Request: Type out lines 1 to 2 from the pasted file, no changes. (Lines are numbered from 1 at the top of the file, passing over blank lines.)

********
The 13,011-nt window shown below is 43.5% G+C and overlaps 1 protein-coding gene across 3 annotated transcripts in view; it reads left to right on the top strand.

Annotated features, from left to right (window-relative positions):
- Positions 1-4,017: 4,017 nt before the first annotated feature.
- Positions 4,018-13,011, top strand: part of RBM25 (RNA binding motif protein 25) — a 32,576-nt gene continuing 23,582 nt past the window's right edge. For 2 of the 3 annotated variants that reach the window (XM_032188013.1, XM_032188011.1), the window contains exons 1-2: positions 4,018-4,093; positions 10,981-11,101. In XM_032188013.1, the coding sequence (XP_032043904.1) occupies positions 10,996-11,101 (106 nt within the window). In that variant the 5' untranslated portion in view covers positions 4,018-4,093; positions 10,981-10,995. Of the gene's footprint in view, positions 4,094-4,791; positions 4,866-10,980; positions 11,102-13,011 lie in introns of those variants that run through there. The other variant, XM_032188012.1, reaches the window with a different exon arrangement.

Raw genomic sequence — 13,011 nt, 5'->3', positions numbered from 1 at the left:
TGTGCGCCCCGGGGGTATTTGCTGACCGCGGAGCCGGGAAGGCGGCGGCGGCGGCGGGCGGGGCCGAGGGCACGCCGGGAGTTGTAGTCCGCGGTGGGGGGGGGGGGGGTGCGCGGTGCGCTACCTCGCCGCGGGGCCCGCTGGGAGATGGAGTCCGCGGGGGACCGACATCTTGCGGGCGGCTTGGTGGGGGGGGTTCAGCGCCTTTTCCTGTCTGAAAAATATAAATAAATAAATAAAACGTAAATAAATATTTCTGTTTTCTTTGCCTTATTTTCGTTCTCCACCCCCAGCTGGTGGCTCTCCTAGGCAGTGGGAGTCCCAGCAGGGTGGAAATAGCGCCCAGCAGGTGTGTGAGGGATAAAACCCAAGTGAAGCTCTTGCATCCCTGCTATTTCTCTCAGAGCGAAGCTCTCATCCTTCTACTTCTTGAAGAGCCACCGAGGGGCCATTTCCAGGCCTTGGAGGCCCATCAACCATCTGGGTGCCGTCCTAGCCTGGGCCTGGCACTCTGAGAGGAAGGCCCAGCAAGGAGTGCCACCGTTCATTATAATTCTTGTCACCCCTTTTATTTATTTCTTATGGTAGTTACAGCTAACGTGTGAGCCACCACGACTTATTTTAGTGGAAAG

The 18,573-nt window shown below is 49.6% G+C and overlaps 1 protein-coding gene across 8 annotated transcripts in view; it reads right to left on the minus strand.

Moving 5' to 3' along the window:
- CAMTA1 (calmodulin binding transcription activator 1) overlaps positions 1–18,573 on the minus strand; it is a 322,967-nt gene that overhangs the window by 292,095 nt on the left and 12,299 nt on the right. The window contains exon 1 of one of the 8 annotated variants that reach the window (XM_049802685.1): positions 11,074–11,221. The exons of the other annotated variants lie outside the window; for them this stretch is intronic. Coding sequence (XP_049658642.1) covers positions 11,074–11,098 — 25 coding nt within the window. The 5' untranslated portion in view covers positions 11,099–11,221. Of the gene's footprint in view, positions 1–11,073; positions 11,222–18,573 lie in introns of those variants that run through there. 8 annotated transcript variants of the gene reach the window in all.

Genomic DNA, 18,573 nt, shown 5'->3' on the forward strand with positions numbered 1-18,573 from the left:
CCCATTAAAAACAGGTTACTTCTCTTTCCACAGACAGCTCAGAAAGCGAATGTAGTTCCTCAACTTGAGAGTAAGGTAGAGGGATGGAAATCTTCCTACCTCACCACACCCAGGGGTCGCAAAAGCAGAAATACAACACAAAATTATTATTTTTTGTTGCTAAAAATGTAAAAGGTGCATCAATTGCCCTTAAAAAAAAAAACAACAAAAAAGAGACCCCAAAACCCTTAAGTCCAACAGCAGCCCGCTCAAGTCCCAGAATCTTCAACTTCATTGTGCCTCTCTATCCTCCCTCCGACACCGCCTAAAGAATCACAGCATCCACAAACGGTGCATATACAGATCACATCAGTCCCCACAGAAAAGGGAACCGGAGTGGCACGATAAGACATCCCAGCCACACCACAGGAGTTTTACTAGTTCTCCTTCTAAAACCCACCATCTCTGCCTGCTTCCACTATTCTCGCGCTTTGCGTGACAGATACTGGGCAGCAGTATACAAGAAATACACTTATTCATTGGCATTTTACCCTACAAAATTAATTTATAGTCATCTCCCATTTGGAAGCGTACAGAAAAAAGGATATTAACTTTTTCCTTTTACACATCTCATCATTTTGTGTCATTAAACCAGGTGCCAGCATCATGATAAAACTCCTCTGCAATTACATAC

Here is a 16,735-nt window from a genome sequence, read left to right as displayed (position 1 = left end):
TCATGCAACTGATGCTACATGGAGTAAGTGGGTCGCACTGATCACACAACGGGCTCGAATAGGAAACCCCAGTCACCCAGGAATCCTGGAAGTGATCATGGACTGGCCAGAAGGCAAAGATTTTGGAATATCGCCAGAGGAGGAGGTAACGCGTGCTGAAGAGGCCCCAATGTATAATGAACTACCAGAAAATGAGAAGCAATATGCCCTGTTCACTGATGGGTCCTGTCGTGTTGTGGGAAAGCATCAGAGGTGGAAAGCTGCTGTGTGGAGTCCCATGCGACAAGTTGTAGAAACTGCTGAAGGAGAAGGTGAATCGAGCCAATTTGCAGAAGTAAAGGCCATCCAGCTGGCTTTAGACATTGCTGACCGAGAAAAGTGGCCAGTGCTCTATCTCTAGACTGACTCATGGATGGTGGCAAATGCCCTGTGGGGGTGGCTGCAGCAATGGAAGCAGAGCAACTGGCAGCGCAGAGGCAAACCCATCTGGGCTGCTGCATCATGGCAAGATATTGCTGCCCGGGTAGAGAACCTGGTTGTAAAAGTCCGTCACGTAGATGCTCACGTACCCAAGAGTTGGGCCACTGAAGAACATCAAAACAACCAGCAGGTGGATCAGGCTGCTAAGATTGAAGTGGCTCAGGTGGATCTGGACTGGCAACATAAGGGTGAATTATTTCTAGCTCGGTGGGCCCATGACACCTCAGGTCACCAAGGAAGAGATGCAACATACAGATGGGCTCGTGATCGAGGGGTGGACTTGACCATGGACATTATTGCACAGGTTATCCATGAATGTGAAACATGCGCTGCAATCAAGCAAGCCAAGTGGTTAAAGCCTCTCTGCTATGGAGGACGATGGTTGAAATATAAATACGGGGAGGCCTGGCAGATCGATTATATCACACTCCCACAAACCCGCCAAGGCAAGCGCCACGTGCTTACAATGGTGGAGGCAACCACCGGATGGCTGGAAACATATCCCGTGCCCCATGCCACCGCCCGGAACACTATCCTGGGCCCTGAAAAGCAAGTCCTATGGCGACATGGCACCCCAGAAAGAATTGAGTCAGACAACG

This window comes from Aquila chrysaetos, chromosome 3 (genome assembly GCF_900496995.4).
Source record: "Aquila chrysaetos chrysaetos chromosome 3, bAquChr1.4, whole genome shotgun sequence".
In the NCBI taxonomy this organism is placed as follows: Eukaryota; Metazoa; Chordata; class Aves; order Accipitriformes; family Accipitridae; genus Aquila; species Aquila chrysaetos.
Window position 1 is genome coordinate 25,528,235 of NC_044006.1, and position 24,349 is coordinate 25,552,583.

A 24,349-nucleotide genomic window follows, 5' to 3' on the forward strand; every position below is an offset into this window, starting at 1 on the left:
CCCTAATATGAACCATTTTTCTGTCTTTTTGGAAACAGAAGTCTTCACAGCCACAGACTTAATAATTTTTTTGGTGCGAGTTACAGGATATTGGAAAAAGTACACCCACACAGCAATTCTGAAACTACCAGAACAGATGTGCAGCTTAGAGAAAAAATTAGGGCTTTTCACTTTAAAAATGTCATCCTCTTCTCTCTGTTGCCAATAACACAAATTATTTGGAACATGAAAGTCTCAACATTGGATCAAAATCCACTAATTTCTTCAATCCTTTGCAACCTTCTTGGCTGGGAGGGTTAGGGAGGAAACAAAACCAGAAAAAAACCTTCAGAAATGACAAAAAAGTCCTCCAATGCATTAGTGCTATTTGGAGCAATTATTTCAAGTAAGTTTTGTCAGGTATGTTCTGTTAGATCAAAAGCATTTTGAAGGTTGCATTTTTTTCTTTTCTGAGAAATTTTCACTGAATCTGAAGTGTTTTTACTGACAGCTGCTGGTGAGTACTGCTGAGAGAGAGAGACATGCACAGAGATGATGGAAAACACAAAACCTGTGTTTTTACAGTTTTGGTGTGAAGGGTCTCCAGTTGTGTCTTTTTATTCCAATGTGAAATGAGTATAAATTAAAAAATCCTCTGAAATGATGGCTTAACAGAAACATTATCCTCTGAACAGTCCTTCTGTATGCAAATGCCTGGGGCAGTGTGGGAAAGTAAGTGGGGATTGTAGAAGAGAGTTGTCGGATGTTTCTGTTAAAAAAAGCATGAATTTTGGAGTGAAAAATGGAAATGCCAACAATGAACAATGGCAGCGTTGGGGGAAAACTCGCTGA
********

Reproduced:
The 13,011-nt window shown below is 43.5% G+C and overlaps 1 protein-coding gene across 3 annotated transcripts in view; it reads left to right on the top strand.

Annotated features, from left to right (window-relative positions):